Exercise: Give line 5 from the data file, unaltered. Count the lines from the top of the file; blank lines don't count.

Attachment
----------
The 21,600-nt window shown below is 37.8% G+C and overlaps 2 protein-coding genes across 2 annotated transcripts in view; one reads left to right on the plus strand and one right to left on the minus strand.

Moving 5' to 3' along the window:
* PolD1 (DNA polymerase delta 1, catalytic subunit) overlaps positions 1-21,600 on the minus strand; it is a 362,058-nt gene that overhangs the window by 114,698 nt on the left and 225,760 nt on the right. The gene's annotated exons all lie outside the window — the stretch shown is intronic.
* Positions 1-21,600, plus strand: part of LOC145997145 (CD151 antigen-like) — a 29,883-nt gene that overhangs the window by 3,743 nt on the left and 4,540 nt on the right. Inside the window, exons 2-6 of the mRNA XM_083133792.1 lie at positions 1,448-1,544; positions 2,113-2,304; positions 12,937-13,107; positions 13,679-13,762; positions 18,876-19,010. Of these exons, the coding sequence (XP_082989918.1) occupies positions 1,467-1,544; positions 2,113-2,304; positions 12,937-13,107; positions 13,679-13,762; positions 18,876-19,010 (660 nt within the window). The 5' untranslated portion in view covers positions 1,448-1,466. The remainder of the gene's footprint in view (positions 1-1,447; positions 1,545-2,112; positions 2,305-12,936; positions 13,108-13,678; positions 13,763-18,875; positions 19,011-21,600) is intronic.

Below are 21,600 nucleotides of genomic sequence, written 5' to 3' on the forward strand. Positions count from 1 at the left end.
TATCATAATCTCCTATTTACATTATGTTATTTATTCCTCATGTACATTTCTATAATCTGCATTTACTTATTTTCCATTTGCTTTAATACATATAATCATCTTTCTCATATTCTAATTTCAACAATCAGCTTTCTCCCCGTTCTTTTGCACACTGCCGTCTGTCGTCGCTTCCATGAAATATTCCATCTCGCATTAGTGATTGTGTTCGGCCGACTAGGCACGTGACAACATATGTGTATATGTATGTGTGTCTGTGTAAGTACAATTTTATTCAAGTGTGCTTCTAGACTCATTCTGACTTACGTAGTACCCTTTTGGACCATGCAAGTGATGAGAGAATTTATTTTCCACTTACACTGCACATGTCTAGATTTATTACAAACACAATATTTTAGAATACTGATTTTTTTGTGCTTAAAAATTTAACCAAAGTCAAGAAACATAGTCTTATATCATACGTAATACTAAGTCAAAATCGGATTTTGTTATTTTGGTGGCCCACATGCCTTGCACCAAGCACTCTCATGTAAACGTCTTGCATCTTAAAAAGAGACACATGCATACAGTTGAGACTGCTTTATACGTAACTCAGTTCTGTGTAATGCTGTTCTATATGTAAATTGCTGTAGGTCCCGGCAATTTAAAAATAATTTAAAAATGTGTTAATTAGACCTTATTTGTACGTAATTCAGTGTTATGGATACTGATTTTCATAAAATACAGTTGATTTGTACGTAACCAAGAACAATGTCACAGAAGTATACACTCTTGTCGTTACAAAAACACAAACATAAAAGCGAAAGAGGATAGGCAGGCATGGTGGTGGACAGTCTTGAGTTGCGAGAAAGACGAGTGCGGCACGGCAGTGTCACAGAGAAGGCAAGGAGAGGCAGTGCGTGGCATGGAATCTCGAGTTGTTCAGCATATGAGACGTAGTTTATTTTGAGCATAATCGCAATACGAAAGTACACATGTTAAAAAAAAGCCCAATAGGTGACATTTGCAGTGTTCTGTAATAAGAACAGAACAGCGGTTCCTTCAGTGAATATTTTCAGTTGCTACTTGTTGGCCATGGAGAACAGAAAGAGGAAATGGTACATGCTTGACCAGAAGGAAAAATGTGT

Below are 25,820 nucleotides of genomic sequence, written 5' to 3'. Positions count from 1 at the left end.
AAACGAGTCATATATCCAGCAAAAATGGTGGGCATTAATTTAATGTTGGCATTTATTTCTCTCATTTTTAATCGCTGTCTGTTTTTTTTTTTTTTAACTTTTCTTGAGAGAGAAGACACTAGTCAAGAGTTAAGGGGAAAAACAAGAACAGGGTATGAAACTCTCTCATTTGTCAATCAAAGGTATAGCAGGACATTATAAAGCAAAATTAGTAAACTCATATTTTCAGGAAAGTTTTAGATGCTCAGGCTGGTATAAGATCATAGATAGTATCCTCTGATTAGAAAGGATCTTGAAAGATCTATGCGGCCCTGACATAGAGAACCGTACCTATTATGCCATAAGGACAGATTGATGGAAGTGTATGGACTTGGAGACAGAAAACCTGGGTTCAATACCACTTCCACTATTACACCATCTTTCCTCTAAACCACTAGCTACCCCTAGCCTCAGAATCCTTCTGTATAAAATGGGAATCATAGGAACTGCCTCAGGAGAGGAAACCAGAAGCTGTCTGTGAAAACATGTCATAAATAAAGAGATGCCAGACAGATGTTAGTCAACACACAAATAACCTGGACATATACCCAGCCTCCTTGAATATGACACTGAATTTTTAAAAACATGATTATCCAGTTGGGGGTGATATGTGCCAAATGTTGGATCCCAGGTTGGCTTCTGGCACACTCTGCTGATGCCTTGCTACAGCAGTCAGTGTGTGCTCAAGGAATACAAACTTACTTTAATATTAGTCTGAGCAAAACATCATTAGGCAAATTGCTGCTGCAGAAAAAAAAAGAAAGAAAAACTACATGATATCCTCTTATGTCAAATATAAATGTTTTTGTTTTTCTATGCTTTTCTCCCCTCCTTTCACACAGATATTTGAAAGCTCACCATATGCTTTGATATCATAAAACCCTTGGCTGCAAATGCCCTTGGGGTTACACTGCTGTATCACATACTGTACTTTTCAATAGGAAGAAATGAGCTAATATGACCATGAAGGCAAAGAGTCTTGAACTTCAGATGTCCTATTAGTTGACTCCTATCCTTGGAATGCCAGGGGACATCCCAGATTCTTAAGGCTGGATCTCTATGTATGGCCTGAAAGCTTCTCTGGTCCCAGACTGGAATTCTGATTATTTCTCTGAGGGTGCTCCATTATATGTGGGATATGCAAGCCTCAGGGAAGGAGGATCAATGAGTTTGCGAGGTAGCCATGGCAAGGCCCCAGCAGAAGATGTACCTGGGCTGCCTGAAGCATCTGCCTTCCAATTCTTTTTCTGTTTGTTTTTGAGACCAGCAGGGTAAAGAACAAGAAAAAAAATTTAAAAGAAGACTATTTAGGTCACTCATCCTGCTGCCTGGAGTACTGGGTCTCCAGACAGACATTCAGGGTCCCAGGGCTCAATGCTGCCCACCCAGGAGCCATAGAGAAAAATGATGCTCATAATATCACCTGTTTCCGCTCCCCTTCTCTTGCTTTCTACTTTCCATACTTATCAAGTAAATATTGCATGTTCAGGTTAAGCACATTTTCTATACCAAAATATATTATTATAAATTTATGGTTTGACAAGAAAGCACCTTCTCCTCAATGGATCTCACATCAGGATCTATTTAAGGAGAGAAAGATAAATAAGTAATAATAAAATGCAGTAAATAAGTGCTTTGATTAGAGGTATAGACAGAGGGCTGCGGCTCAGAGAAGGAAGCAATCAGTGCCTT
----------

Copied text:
Below are 21,600 nucleotides of genomic sequence, written 5' to 3' on the forward strand. Positions count from 1 at the left end.